In this section on self reliance we will provide the necessary information to move towards a permanent culture by
- reducing dependency on money
- generating local resources
- living more sustainably
All within the boarder context of our transition to an abundant and sustainable future.
We hope that we will be able to provide you with some interesting, useful and insightful ways and means of moving towards self reliance in what ever capacity you can manage.
A renewed interest in Self reliance
Self sufficiency is back in the news, and for all of the right reasons, people want to grow and provide their own food and resources so they know where it has come from. Part of knowing where it has come from is the reassurance that it is grown in the correct manner, free of chemicals and other damaging inputs. For us self sufficiency is also about driving a wedge in-between our capacity to produce our own resources and the market forces and banking sector which control them, the more we create and produce, the freer we become. The less we are locked into the economic slavery model where we would have spent over half our lives working just to acquire the basics.
It is a force for social change
Self sufficiency through growing our own food and other resources is a perfect way of addressing a whole host of social issues, It provides food security in an uncertain age, it creates a climate where people can learn new skills, swap stuff, produce together, carry out satisfying and meaningful work, and generally get to know the people you live next door to on a whole new level. When human beings work together to provide each other with the resources that they need to live without the competitiveness that comes with modern capitalism, new levels of interaction and social bonds are created that are based on mutuality and cooperation.
Creating self reliant communities
However, becoming self sufficient in the UK and across the world is an impossible dream for many. There are few who can afford to go the whole hog and buy themselves a five acre smallholding with all the livestock and tools materials needed to sustain themselves, unless that is, you have half a million pounds to spare, which the vast majority of people don’t have. In many European countries people are moving away from their rural communities leaving farms and small holdings so that they work and live in Cities, yet in Britain a return to a more simple and sustainable life comes with an expensive ‘Lifestyle’ tag attached to it.
There is a growing group of intentional rural eco communities here in the UK who are moving towards self sufficiency such as Lammas in Pembrokeshire in Wales, Tinkers bubble in Dorset and Land Matters in Devon where people have pooled their cash and resources and bought land collectively, this would seem like an easier way of making the move but, getting planning permission for these types of projects can be either be very lengthy and difficult or impossible in some cases, and again, many people do not the money to get involved in intentional communities of this nature.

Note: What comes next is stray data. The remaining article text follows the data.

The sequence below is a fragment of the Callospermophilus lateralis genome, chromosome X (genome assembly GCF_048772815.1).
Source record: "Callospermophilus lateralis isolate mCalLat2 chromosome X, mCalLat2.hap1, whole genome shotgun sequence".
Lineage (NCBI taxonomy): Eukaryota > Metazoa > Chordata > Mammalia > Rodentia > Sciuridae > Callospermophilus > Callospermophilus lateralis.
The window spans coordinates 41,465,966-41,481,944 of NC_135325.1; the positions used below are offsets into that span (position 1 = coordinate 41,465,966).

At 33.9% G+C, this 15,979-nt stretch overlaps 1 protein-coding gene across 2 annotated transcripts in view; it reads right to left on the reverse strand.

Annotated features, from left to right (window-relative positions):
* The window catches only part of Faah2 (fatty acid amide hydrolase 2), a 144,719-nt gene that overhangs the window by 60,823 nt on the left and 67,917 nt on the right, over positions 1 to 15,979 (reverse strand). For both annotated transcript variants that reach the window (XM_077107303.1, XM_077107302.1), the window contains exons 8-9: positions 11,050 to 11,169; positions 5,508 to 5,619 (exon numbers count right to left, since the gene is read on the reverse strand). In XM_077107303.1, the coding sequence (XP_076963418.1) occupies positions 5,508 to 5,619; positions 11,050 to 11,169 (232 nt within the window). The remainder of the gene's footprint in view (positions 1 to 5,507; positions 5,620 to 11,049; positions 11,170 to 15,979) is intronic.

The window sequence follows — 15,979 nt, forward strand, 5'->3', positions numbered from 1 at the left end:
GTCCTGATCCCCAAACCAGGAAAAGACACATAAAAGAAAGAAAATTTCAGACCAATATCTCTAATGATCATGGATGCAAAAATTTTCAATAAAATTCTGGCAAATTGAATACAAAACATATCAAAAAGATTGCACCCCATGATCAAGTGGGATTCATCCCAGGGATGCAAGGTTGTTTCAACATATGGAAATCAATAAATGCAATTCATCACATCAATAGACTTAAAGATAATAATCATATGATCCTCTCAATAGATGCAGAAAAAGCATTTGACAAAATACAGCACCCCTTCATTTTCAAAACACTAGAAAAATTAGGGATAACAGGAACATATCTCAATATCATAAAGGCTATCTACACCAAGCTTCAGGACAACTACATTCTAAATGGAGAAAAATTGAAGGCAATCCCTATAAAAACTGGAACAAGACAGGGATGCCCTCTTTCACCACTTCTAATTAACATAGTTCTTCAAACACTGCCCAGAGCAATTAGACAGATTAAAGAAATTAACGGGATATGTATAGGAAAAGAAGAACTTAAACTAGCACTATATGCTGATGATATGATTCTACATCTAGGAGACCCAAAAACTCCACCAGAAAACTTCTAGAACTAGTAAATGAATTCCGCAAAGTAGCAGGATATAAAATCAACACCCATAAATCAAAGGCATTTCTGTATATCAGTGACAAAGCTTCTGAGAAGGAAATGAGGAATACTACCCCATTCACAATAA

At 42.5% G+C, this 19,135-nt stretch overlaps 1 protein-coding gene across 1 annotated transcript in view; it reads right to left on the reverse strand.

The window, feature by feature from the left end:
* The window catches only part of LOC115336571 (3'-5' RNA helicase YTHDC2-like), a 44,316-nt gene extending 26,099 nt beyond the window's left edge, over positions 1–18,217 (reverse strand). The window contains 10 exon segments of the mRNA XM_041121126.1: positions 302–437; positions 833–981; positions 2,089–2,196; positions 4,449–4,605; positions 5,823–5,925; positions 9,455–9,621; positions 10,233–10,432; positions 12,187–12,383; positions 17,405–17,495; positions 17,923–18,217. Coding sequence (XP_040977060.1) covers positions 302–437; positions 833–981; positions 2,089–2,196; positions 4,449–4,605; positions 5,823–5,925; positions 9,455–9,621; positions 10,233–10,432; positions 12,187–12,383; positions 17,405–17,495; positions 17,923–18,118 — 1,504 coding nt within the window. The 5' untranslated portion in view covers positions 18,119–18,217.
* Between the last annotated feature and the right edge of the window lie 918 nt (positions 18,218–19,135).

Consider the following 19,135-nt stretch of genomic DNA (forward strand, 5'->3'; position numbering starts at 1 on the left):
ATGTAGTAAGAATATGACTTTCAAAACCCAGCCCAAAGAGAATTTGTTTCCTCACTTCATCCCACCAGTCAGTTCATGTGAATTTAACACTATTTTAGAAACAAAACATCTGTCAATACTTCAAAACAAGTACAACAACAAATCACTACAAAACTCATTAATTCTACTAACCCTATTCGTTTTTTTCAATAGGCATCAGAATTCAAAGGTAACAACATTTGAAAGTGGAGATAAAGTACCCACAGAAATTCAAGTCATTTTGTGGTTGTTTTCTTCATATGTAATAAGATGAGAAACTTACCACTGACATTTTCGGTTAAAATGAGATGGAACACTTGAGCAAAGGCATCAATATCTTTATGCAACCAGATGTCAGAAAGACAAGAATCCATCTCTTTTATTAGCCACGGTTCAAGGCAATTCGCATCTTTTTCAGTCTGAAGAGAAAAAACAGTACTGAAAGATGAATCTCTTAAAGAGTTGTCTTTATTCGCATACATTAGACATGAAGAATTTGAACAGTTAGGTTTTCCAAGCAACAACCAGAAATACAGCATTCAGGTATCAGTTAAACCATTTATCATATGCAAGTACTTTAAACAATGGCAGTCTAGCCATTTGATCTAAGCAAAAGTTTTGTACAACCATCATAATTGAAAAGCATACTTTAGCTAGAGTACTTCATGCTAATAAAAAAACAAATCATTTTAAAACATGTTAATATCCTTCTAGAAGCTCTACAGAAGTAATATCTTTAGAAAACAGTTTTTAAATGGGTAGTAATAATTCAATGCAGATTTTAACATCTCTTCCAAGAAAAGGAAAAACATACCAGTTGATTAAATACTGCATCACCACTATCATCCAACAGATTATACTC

Outside of the intentional communities and there move towards self sufficiency, we also need to build our own communities within the towns and cities where we live, so that we have the capacity to share skills and produce things within a local setting.
The importance of urban self reliance
Urban self sufficiency and its proliferation is one of the most pressing issues of our time if we are to actively address peak oil growing food shortages, we can only stand a chance of achieving this if we work together, if we choose to go it alone and follow the absurd and selfish path of individualism, we will perish. Most people in this country live in towns and cities so it is important that these communities learn some of the skills required to become more self sufficient, because when peak oil comes to town the cities and other urban areas will be cut off from all of the food and other resources that are usually driven in to service them.
Urban self reliance, a blueprint for a permanent culture
Creating self sufficient communities is a vital part of a low impact low carbon future, here is a glimpse into a possible workable future scenario: Within an urban setting, a row of five Council houses with gardens could grow a large and diverse variety of food and other resources that could be shared out between neighbours. Those without gardens could be allocated allotment plots that they share with their friends, families and neighbours.
Keeping chickens and ducks for eggs is also a great way of ensuring that you, your family and friends have regular access to good quality protein, there are also great ecological benefits to keeping chickens, including a regular supply of manure, and the fact that chickens will eat the grubs and eggs of the insects that feed on your crops.
We should also consider using any vacant land that is near to our homes to grow food and other resources on. Even in the most built up urban areas there will be some land close by that isn’t being used for anything, and if we get a few local people in the area get involved, and we get the youth involved it will stand a chance of surviving and thriving. Once we have grown the resources that we use, we can then process them ourselves, which in turn creates a level of economic localism where all of the benefits of creating, trading and swapping amongst ourselves remains in the area and within the community.
So keep checking back for our latest articles about how to become self reliant.